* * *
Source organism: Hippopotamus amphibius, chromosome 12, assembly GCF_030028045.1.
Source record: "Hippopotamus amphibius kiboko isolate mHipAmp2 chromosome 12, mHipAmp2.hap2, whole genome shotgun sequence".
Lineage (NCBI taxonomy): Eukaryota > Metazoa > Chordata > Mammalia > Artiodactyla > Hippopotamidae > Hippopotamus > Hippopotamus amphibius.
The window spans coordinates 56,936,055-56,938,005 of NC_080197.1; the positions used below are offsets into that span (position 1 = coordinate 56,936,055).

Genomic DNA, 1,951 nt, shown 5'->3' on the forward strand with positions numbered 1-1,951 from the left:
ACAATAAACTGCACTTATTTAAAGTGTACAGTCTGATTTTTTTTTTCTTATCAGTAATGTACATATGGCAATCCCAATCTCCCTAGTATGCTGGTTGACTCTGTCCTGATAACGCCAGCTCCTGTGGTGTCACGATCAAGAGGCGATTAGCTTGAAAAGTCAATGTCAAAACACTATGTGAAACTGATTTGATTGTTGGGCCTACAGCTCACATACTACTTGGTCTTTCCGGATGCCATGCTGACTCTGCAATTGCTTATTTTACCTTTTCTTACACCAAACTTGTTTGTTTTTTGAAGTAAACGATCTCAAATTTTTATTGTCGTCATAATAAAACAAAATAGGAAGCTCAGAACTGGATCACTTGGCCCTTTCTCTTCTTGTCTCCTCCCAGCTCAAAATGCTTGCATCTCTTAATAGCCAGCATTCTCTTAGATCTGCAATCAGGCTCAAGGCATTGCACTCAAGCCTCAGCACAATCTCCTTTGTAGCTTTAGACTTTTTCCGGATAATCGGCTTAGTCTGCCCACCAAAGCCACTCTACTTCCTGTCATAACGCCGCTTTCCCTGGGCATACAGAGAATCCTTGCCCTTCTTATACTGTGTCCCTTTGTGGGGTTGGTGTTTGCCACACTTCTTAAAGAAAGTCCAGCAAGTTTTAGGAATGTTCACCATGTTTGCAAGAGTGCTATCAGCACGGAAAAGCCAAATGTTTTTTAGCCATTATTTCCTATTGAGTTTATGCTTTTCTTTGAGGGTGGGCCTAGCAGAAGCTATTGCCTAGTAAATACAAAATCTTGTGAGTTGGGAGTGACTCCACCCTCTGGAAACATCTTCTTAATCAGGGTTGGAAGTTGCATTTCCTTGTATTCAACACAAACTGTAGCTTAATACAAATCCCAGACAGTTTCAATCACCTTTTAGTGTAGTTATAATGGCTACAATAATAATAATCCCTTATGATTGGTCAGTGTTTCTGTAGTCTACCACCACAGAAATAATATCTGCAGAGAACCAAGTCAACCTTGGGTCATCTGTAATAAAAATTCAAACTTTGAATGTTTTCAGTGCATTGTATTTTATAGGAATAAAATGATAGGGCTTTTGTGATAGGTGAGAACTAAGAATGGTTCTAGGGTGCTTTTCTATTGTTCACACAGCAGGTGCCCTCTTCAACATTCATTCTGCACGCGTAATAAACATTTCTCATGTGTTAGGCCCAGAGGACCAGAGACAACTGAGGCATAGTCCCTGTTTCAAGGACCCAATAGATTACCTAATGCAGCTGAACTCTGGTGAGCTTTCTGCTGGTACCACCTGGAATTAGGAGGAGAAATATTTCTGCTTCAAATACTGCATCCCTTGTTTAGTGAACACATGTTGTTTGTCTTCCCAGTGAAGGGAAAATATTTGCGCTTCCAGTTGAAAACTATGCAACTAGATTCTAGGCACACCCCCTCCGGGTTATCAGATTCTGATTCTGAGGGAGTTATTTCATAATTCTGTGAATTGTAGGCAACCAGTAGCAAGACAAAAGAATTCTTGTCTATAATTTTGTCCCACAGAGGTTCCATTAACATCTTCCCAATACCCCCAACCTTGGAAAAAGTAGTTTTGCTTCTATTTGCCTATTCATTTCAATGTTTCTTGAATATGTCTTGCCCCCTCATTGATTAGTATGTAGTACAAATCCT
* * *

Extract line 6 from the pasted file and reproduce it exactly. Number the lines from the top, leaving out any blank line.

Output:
ACAATAAACTGCACTTATTTAAAGTGTACAGTCTGATTTTTTTTTTCTTATCAGTAATGTACATATGGCAATCCCAATCTCCCTAGTATGCTGGTTGACTCTGTCCTGATAACGCCAGCTCCTGTGGTGTCACGATCAAGAGGCGATTAGCTTGAAAAGTCAATGTCAAAACACTATGTGAAACTGATTTGATTGTTGGGCCTACAGCTCACATACTACTTGGTCTTTCCGGATGCCATGCTGACTCTGCAATTGCTTATTTTACCTTTTCTTACACCAAACTTGTTTGTTTTTTGAAGTAAACGATCTCAAATTTTTATTGTCGTCATAATAAAACAAAATAGGAAGCTCAGAACTGGATCACTTGGCCCTTTCTCTTCTTGTCTCCTCCCAGCTCAAAATGCTTGCATCTCTTAATAGCCAGCATTCTCTTAGATCTGCAATCAGGCTCAAGGCATTGCACTCAAGCCTCAGCACAATCTCCTTTGTAGCTTTAGACTTTTTCCGGATAATCGGCTTAGTCTGCCCACCAAAGCCACTCTACTTCCTGTCATAACGCCGCTTTCCCTGGGCATACAGAGAATCCTTGCCCTTCTTATACTGTGTCCCTTTGTGGGGTTGGTGTTTGCCACACTTCTTAAAGAAAGTCCAGCAAGTTTTAGGAATGTTCACCATGTTTGCAAGAGTGCTATCAGCACGGAAAAGCCAAATGTTTTTTAGCCATTATTTCCTATTGAGTTTATGCTTTTCTTTGAGGGTGGGCCTAGCAGAAGCTATTGCCTAGTAAATACAAAATCTTGTGAGTTGGGAGTGACTCCACCCTCTGGAAACATCTTCTTAATCAGGGTTGGAAGTTGCATTTCCTTGTATTCAACACAAACTGTAGCTTAATACAAATCCCAGACAGTTTCAATCACCTTTTAGTGTAGTTATAATGGCTACAATAATAATAATCCCTTATGATTGGTCAGTGTTTCTGTAGTCTACCACCACAGAAATAATATCTGCAGAGAACCAAGTCAACCTTGGGTCATCTGTAATAAAAATTCAAACTTTGAATGTTTTCAGTGCATTGTATTTTATAGGAATAAAATGATAGGGCTTTTGTGATAGGTGAGAACTAAGAATGGTTCTAGGGTGCTTTTCTATTGTTCACACAGCAGGTGCCCTCTTCAACATTCATTCTGCACGCGTAATAAACATTTCTCATGTGTTAGGCCCAGAGGACCAGAGACAACTGAGGCATAGTCCCTGTTTCAAGGACCCAATAGATTACCTAATGCAGCTGAACTCTGGTGAGCTTTCTGCTGGTACCACCTGGAATTAGGAGGAGAAATATTTCTGCTTCAAATACTGCATCCCTTGTTTAGTGAACACATGTTGTTTGTCTTCCCAGTGAAGGGAAAATATTTGCGCTTCCAGTTGAAAACTATGCAACTAGATTCTAGGCACACCCCCTCCGGGTTATCAGATTCTGATTCTGAGGGAGTTATTTCATAATTCTGTGAATTGTAGGCAACCAGTAGCAAGACAAAAGAATTCTTGTCTATAATTTTGTCCCACAGAGGTTCCATTAACATCTTCCCAATACCCCCAACCTTGGAAAAAGTAGTTTTGCTTCTATTTGCCTATTCATTTCAATGTTTCTTGAATATGTCTTGCCCCCTCATTGATTAGTATGTAGTACAAATCCT